In our news wrap Monday, U.S. Attorney General William Barr broke with President Trump over election fraud claims and assertions that China may have hacked U.S. agencies, Russian opposition leader Alexei Navalny says he has a confession that state agents poisoned him, Virginia removed a statue of Confederate Gen. Robert E. Lee from U.S. Capitol, and a planetary spectacle highlights tonight’s sky.
Read the Full Transcript
In the day's other news: U.S. Attorney General William Barr has for a second time dismissed President Trump's claims of election fraud. Barr spoke two days before leaving office. He said there was — quote — "no basis" to seize voting machines, as the president reportedly has suggested.
He also rejected naming a special counsel to investigate the election.
Attorney General William Barr:
If I thought a special counsel at this stage was the right tool and was appropriate, I would do — I would name one. But I haven't and I'm not going to.
In addition, Barr declined to name a special counsel to investigate the financial dealings of Hunter Biden, who is the president-elect's son. He said an existing federal probe is entirely adequate.
The attorney general also broke today with the president's weekend claims that China might be behind the hacking of U.S. government agencies. Instead, he said he agrees with other top U.S. officials that — quote — "It certainly appears to be the Russians."
Russia's opposition leader Alexei Navalny says that a government security officer has now confessed to poisoning him last August. Navalny posted a video today showing himself posing as a security chief, and getting an operative to explain that a nerve agent was planted in his underwear.
The dissident then addressed his followers.
Alexei Navalny (through translator):
We have pressed them to the wall. There is more than enough evidence, but I will not present them to a court. I can only present them to the Russian people.
Putin uses all the papers and TV channels to spread his lies. Our only response can be in telling the truth.
The Kremlin has repeatedly denied any involvement. Navalny is now recuperating in Germany.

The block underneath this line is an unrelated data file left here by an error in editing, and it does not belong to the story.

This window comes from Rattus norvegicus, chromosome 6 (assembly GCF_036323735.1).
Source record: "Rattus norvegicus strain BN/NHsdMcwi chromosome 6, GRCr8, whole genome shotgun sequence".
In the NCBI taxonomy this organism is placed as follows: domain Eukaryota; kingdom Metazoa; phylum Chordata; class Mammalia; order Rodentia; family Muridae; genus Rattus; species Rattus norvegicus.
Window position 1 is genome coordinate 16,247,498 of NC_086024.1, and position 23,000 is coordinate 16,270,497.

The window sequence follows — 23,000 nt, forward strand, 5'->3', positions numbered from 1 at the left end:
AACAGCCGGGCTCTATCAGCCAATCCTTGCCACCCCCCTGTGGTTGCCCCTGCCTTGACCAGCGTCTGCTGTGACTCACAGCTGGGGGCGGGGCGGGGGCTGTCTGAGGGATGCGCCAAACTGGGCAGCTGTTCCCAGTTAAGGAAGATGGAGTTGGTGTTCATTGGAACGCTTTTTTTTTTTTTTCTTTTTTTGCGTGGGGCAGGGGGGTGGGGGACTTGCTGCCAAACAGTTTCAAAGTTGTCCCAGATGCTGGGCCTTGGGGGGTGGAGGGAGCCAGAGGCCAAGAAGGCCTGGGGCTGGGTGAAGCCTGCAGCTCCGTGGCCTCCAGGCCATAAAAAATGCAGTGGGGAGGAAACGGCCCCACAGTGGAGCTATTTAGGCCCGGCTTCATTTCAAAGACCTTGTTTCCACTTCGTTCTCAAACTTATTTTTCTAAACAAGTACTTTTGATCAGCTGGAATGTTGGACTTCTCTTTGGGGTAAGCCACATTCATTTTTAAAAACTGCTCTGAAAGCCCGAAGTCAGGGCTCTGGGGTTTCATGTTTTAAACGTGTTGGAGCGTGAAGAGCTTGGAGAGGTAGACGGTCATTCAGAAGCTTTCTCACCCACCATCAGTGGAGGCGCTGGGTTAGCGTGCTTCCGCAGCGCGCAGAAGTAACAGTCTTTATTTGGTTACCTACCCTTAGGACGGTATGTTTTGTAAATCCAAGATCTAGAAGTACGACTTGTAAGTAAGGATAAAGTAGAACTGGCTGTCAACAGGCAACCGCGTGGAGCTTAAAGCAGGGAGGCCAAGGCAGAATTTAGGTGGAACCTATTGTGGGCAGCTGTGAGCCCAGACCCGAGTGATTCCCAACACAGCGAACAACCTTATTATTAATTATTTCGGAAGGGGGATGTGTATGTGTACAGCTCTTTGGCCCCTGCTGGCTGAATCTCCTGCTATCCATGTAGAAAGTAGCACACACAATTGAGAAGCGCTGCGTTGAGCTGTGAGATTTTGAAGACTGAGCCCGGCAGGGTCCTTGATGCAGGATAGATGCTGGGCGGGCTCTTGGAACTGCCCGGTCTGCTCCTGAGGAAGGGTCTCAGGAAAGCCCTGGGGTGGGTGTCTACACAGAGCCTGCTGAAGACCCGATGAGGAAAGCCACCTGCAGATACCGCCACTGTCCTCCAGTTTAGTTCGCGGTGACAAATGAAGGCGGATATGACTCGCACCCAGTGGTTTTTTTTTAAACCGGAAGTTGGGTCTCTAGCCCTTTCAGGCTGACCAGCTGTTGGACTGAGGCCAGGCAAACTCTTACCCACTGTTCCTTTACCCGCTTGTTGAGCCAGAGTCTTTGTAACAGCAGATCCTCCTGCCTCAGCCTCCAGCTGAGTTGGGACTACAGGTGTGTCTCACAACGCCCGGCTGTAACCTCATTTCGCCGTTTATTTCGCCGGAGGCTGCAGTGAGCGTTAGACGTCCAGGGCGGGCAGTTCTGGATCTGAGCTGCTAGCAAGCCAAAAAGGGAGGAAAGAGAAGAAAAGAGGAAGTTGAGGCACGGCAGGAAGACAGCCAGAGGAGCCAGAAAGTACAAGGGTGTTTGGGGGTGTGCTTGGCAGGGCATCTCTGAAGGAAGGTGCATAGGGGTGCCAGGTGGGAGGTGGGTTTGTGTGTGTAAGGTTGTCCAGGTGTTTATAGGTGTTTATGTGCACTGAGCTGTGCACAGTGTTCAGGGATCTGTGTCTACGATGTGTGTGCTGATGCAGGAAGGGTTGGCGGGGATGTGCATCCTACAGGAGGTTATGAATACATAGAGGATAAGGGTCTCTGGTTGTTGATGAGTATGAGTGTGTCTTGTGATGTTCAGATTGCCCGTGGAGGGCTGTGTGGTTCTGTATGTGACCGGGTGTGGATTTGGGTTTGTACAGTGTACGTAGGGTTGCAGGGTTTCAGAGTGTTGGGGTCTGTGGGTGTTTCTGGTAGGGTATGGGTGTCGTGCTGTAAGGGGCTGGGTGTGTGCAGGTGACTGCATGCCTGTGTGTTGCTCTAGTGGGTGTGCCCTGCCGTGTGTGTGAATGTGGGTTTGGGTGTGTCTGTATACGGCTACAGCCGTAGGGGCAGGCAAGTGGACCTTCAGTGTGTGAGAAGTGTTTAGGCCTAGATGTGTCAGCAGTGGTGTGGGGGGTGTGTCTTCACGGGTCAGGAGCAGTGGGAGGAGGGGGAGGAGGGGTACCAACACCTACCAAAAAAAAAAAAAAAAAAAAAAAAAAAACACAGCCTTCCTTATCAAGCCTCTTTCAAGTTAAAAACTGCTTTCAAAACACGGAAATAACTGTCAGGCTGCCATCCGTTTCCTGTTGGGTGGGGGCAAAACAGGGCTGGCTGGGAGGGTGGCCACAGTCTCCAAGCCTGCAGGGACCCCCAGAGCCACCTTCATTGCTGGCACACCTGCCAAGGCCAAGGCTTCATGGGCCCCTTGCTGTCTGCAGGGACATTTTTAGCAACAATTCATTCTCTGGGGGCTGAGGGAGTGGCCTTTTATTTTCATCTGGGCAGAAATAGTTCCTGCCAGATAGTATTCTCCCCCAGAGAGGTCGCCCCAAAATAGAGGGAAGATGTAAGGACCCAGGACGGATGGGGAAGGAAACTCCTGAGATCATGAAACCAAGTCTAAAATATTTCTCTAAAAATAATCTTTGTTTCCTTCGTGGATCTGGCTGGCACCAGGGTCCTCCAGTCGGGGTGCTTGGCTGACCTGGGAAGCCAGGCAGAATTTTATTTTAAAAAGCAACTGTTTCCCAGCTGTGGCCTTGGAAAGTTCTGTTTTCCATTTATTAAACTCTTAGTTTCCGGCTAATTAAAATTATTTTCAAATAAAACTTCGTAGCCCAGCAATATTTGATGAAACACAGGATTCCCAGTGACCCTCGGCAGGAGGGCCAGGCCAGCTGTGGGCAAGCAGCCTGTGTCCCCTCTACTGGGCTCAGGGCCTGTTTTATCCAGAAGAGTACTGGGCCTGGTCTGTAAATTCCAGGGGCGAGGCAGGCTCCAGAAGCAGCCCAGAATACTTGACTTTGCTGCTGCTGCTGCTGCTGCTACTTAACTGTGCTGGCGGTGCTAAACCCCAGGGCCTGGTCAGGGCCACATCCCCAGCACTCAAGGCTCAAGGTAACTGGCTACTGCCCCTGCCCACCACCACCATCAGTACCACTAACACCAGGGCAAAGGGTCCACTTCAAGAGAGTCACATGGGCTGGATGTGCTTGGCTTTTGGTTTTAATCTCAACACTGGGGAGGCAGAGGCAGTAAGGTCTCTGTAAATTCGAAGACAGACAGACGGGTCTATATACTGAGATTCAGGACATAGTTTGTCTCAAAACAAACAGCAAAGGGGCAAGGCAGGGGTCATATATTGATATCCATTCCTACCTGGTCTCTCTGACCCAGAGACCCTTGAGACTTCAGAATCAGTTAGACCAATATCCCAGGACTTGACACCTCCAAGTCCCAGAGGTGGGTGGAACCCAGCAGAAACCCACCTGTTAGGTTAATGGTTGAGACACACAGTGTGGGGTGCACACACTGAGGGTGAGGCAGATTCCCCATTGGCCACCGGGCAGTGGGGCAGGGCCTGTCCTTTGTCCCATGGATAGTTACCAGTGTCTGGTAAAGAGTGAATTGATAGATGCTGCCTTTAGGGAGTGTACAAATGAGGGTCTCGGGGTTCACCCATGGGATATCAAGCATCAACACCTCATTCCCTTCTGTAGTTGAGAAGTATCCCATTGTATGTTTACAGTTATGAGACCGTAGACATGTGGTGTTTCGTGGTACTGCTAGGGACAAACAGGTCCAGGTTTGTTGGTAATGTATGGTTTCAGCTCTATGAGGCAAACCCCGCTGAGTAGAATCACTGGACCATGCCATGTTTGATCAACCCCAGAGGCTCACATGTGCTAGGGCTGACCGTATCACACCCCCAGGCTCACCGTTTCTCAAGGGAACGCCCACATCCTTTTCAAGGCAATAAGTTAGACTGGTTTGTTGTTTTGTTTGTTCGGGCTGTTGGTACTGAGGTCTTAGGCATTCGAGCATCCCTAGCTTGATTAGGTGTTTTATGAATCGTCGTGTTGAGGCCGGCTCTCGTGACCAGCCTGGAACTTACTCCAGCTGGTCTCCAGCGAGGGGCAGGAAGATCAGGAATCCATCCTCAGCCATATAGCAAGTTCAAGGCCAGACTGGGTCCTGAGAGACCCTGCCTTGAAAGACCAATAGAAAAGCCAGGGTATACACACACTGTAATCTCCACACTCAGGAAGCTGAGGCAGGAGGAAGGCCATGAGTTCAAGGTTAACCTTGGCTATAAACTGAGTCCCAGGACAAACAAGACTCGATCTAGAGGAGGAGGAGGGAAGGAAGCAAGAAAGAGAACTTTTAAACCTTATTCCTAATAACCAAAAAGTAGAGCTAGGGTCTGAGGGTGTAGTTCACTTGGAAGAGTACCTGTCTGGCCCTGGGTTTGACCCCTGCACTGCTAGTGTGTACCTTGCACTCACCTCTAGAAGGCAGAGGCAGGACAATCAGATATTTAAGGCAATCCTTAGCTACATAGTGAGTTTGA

In Germany, a court today sentenced a white supremacist gunman to life in prison for attacking a synagogue on Yom Kippur in 2019. Judges convicted Stephan Balliet of murder and attempted murder for killing two people and wounding others on Judaism's holiest day. He admitted he had wanted to kill many more.
Back in this country, the U.S. Justice Department filed new charges in the 1988 bombing of Pan Am Flight 103. At least 259 people were killed, including 190 Americans, when the plane was destroyed over Lockerbie, Scotland. That was 32 years ago today. The charges name a Libyan intelligence officer who allegedly admitted building the bomb.
Victims' families welcomed the news.
We will continue to pursue justice for all who are responsible for this bombing, but today is a small victory in that conquest. We are grateful the Department of Justice and the FBI continue to fight for justice for all Americans.
Two other Libyans were ultimately tried before Scottish judges years ago. One was convicted, the other acquitted.
The statue of Confederate General Robert E. Lee has been removed from the U.S. Capitol. Workers hauled it off its pedestal early today, after 111 years. Virginia's governor called it a racist symbol unfit to represent the state today. A statue of civil rights figure Barbara Johns is expected to be the replacement.
On Wall Street today, the Dow Jones industrial average gained 37 points to close at 30216. But the Nasdaq fell 13 points and the S&P 500 slipped 14.
And a planetary spectacle will highlight tonight's sky, if you can see it. Jupiter and Saturn will appear to merge shortly after sunset in a so-called great conjunction. The two giant planets have not appeared this close, from Earth's perspective, since 1623.